An Intelligent Career Model for the 21st Century – part three – by James Parsons

Last time I talked about passion. If you are genuinely passionate about what you do on a daily basis, that’s all well and good. Become the expert, the go-to person and be prepared to consider other ways of delivering your expertise should your employer decide to strategically, ahem, refocus. So forget about passion.

And while you’re at it, forget about goals too.

The best advice we can give people is to think about the job after the next one. Job seeking, like networking, is not something one does only when necessary but should be a continuing process. This makes perfect sense if you do the maths: chances are that the best job for you won’t become available at precisely the time you declare yourself ready.

Therefore, getting a job is part of a system, not a goal.

Systems-based career planning means thinking about yourself, your market, your competitive edge, being clear about your performance factors and how you can improve your quality of output vs. the person next to you.

If you’re in technology, healthcare or engineering, it might mean thinking more like an ambassador of your firm than an MD or employee, increasing your visibility at forums designed to develop next level thinking. If you’re in a sales role, your career management system should include building awareness of your customers’ preferences and thinking styles as a major component of increasing your numbers.

For everyone, it usually means learning more about yourself – your life purpose, values, environments that will suit you and where you will best FIT next. Again, guided self-analysis to figure out your motivated skills will help determine whether you want to stay a producer or become a manager (and potentially, a cost).

But do not expect your employer to do it for you. They are interested in keeping you doing what you are doing, thank you very much, especially if you are earning them money or freeing them from what stuff no-one else can or wants to do.

As a search firm, we’ve always had our antennae up, looking for examples of people who use systems as opposed to goals. In most cases, as far as we can tell, the people who use systems do better.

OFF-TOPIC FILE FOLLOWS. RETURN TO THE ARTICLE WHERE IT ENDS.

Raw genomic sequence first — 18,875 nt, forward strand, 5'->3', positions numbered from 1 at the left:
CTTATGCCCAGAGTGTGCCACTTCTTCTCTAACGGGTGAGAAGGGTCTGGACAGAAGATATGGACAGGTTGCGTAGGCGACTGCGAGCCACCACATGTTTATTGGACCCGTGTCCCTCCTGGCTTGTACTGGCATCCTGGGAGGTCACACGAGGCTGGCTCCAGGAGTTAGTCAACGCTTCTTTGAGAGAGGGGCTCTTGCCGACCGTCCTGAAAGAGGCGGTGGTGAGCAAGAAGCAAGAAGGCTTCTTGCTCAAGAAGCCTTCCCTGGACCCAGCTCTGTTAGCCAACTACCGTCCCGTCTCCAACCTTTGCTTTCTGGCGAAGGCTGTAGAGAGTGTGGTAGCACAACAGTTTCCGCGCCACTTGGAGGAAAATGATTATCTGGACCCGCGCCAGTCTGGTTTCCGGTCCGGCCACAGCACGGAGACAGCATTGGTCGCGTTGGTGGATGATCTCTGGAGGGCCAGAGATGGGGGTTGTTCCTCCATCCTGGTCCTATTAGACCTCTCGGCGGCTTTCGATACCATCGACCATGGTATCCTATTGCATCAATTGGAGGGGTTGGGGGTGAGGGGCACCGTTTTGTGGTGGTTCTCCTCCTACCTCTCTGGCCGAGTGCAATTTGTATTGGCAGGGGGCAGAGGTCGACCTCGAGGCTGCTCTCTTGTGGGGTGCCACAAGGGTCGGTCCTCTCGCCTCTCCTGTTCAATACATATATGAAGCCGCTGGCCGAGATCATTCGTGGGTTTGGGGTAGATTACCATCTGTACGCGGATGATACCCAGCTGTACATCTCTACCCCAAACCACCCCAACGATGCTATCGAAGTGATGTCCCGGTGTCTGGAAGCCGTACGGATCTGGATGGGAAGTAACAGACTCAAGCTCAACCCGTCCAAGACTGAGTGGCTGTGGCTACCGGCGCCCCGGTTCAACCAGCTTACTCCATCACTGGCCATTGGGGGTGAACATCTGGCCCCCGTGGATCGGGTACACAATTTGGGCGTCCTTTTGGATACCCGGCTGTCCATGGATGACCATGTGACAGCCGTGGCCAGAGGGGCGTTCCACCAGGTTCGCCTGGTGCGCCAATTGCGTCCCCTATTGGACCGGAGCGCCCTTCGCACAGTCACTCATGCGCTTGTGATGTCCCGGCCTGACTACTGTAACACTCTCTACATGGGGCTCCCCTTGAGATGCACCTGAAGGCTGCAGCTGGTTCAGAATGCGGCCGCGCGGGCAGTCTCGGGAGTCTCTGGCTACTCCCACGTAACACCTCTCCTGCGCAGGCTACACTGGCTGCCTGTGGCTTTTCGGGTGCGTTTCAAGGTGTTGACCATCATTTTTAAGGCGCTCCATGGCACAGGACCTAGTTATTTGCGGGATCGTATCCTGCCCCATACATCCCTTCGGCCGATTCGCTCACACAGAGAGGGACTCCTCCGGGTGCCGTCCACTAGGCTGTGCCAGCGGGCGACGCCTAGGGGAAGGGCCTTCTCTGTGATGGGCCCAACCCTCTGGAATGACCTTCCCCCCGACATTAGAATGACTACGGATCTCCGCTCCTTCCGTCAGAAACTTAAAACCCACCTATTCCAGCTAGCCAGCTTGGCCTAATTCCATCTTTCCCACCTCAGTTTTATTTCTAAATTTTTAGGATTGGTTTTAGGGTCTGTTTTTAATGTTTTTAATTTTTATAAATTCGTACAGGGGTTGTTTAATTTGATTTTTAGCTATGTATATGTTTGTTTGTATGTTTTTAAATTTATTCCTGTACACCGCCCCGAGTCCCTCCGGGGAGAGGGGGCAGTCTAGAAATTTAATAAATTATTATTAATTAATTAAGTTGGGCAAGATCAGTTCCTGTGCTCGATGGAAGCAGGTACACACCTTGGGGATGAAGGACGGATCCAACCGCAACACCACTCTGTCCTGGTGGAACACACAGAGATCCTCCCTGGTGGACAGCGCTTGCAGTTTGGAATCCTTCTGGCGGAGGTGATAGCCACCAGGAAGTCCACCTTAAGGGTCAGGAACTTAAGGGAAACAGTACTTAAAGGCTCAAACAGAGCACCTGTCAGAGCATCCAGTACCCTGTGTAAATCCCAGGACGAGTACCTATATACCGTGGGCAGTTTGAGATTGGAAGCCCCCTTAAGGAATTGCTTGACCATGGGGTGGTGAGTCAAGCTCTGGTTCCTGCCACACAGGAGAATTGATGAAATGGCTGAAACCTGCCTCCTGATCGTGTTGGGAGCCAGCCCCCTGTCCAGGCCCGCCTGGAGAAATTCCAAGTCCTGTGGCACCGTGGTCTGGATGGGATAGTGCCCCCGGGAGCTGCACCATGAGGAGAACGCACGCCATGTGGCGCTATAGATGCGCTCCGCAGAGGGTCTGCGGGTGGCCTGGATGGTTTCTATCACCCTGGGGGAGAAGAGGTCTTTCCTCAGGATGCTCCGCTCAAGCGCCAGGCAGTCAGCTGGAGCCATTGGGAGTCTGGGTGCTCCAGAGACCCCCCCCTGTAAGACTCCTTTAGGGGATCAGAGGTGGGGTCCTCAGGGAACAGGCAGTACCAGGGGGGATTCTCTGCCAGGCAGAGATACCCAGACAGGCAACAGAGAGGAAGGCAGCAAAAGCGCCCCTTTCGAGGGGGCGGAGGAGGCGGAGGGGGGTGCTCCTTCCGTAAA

The systems-driven people have found a way to look at the familiar in new and more useful ways. For example, as we moved into the second decade of the new millennium it was clear the writing was on the wall for many conventional business models – think big box retailing, think Blockbuster, think big chunks of wholesale finance, music or how we buy consumer technology. The clever ones made a choice and put systems into place to transfer themselves to safer ground. Some picked up a new sector, build new relationships and figure out their transferability quickly, some offered to cover a new market or geography and built a defensible franchise and others retrained.

Within 15 years, so much has changed yet so much hasn’t. Structural upheaval in business is almost the only certainty – most of us will run the risk of becoming functionally obsolescent at least once in our careers. Putting systems in place to manage your career by taking regular time out to appraise where the ship you’re on is headed is increasingly critical.

If you’re out there looking to make your first break into something new, then systems thinking is also essential. The whole deal – clarifying who you are and what you want, targeting employers, writing CVs, dealing with recruiters, networking for information and contacts, interviewing, negotiating and closing – all requires a system as none of these components of a successful job search strategy happens in isolation. If you think through this list with your own situation in mind, you will quickly see how the last item is linked in a dependent chain all the way back to the first.

Finally, the old adage about learning through failure is as true as ever. It’s a good place to be because failure is where success likes to hide from plain sight. Everything you want out of life is in that huge, bubbling vat of failure. The trick is to get the good stuff out.

Next time, I’ll start introducing the model. Until then, enjoy the rest of the summer.


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